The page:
It was a normal race morning; there was a line up at the washrooms, runners were jumping up and down, others were finalizing their bags. The morning was slightly cold and there was an enormous amount of optimism in the air. But it's not a normal race morning because it is 4:45am and I am lining up to run the Zane Grey 50 miler. It's still dark, and I was hoping my food remains inside me, as I could feel I was getting jittery!
The Race Director called everyone together with his micro-phone, but no one was really listening. Everyone was in their own world. Mentally preparing for the next few hours.
A short count down and we are off, running an out and back course through the beautiful Tonga National Park in Arizona. I set off at a reasonably steady pace, slower than my friends. No one talks, everyone one is self absorbed.
The first downhill is completed and I run into the Aid Station I. Grabbing some food, I quickly moved on. 11k done. Now I can think of my next 11km. But I soon feel frustrated that I am being passed by other runners and they seem to run off quickly and then head out of sight. I am alone again; suddenly fighting with my head.
"You can stop at the next Aid Station, it just isn't your day."
"It's ok, you had a tough week as you were injured."
"Don't push too hard, remember you have a long way to go."
"Your body hurts, you can stop, it's ok."
I allowed my mind to take over and it made the first two legs hard. I kept trying the gratitude thing, thankful that I can run etc. But I wanted to quit, I really wanted to stop. This was just too much effort. Although I kept going, just fighting with my brain to reach the next Aid Station.
I made it and sorted the hot spots on my feet, well actually a really great volunteer sorted my feet, poor thing! Then I was good to go again. This time I was going to be out for a good 3 hours.
I took some salt tablets and fairly soon, my mood changed. I felt good, I ran with someone for a great 5-10k. Life was feeling great. I took some photos and was enjoying myself. I started to work out that I would be eventually be passed by the lead runners as it was an out and back course. Sure enough the lead runner flew past me, running back up the hill and looking so smooth and comfortable. I was envious of them, as they were heading back to the finish.
I dunked my buff and head band in a cold stream, cooling off immediately. Ran past the volunteers and asked how far to the next Aid Station. "4.5 miles" came the answer. And then I proceeded to pass runners who all claimed the next stop was 4.5miles away.
I ran into one of my friends and we laughed together, particularly when I said I was not enjoying myself and wanted this to be over. Only another 45k to go and it would be!!!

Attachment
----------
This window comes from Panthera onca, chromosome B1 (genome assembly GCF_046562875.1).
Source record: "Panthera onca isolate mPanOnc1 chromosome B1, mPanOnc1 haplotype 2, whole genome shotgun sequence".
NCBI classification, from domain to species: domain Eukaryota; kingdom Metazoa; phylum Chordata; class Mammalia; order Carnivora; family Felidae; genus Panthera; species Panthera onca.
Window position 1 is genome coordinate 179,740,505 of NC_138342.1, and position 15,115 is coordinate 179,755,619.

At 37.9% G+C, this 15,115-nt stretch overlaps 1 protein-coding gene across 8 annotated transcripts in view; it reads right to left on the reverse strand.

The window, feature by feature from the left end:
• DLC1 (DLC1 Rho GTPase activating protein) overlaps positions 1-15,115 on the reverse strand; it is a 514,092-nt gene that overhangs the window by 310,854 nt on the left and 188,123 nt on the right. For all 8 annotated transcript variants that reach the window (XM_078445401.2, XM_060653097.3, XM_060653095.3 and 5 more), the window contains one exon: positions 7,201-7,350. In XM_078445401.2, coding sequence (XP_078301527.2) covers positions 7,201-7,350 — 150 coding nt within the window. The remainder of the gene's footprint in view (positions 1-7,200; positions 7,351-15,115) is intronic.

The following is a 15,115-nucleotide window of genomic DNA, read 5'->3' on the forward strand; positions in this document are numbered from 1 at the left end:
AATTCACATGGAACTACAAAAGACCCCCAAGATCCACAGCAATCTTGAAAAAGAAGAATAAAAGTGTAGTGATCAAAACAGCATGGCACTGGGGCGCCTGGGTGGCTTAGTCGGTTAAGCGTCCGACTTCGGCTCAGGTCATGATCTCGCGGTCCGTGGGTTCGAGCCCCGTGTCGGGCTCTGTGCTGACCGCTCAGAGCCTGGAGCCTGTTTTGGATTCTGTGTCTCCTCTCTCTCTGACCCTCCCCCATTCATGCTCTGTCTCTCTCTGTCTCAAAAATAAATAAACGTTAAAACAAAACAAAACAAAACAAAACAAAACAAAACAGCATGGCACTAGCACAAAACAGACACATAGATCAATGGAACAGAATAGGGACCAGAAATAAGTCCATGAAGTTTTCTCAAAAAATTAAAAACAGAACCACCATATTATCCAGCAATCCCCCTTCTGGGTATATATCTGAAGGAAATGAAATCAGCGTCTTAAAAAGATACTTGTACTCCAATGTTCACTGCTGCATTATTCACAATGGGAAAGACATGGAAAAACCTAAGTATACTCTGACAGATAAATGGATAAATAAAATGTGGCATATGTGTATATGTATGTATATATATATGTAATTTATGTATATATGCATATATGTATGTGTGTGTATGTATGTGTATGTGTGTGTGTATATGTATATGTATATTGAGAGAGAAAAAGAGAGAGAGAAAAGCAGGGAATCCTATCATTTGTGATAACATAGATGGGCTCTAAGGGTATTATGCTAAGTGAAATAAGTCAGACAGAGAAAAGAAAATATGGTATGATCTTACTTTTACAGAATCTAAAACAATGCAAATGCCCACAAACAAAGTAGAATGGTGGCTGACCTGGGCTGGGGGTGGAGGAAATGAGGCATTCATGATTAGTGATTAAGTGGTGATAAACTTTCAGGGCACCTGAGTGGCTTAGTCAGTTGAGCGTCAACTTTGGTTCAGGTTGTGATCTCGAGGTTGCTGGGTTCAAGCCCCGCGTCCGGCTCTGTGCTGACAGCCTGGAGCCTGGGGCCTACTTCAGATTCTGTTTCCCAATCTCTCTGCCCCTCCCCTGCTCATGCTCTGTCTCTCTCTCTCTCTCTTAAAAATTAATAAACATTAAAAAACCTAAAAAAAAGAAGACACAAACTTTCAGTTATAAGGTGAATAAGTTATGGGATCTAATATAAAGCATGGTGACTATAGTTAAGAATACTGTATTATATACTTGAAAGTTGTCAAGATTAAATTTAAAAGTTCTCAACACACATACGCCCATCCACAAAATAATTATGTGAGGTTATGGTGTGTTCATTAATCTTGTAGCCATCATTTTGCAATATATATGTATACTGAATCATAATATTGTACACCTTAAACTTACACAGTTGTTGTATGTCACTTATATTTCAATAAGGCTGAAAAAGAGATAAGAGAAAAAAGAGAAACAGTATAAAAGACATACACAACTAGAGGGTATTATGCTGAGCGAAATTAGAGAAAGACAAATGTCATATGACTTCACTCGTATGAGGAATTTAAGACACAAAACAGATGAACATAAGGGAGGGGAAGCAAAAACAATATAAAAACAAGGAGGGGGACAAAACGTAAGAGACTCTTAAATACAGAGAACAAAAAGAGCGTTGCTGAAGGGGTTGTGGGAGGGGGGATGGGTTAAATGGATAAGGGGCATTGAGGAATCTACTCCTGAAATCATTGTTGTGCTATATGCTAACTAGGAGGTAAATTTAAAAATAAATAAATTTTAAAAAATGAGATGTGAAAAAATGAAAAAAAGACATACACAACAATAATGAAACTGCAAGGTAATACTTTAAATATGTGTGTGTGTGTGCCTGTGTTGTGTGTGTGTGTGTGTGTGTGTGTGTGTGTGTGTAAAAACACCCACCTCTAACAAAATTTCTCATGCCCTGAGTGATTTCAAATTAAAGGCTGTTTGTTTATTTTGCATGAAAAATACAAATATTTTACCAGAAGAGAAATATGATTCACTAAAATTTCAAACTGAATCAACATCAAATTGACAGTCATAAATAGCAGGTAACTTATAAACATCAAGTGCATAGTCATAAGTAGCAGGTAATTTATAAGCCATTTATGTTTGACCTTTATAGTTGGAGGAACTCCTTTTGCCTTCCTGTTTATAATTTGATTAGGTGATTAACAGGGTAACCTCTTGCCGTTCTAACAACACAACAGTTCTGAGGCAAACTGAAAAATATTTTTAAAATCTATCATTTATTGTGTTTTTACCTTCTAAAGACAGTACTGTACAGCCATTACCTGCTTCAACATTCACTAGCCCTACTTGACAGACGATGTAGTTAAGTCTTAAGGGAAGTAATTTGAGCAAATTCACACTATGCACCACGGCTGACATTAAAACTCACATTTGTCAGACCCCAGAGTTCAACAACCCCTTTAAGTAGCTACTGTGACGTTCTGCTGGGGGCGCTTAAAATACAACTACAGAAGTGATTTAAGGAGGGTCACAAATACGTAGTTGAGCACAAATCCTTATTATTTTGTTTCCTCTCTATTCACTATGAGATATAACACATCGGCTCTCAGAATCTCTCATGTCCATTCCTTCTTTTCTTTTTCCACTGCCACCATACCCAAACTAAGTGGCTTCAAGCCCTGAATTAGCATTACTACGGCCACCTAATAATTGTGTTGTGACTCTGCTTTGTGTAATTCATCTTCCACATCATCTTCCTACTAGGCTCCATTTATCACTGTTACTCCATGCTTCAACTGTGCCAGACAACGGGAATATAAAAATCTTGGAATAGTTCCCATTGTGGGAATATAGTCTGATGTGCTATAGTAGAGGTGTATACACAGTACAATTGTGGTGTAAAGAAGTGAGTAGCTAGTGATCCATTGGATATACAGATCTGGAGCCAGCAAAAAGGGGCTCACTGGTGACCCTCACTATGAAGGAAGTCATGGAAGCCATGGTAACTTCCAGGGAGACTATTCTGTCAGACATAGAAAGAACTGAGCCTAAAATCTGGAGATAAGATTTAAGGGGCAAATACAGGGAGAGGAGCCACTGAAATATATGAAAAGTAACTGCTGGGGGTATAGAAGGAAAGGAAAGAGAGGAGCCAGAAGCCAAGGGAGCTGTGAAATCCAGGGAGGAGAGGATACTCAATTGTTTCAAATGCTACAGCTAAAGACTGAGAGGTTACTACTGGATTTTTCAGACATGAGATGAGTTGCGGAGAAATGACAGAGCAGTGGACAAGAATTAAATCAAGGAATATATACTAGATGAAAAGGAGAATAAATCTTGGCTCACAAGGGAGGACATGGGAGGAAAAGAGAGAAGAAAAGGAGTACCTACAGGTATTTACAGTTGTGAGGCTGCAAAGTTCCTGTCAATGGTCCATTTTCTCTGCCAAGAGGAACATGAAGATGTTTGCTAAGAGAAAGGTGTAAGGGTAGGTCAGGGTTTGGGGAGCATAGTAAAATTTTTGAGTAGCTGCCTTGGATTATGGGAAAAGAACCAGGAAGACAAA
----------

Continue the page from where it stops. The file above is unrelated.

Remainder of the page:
Then a rock jumped into my way and I twisted my ankle. I think I swore and hobbled on for a bit. Within another 10 minutes a rock jumped into my way again and my ankle went over and it hurt.
Now my brain was on top form.
"It's ok, stop at this aid station. You've done well. 40k. That's a good training run."
I literally caught my other friend, soon after this, as she had put her head up to see me and missed her footing. We exchanged quick words of support and we were off again in opposite directions.
Finally reaching the turnaround, I took my time and a sweet runner said, "you can do it." And somehow I did. I turned it around. I went over on my ankle again and this time it really hurt. But I pushed on through. I started to overtake runners and I knew that on that last hill, I would over take the two ladies that had been playing tag with me the whole return journey.
I won't bore you the details of the last 40k, but I got stronger and I was really enjoying myself out there. I chatted and joked with all the volunteers and my body felt great (with the exception of my ankle) and I had to walk the second to last leg, however, I powered up that last hill and ran / walked to the finish line in just over 13 hours. My poor friends had been waiting for me for a while, but I had finished, with a rather swollen ankle! (I only realized this once I had taken my shoes and socks off at the end!!)
My learnings from this race as you do learn from all races:
1. Take salt slightly earlier.
2. Stop any negative attitude by taking salt and eating regularly.
3. Use Tiger Balm to help with sore or tight muscles.
4. Forget the first part of a race and ignore my brain. Accept it wants to take over and get me to quit. Just ignore me for the first 40-60k.
5. Believe I can more, and I know I can.
6. Keep working on understanding my "why".
7. Practice thinking about the first part of a race and my brain negativity. Do not allow my brain to have the luxury of taking over.
8. Have fun out there.
My "why" for this race was to run an easy, steady pace so that I would not get injured for the season. I wanted to get some distance in my legs and I wanted to work on my mental attitude. All boxes were ticked quite successfully!
Call for comments. What are your thoughts on your "Why" and how do you overcome them?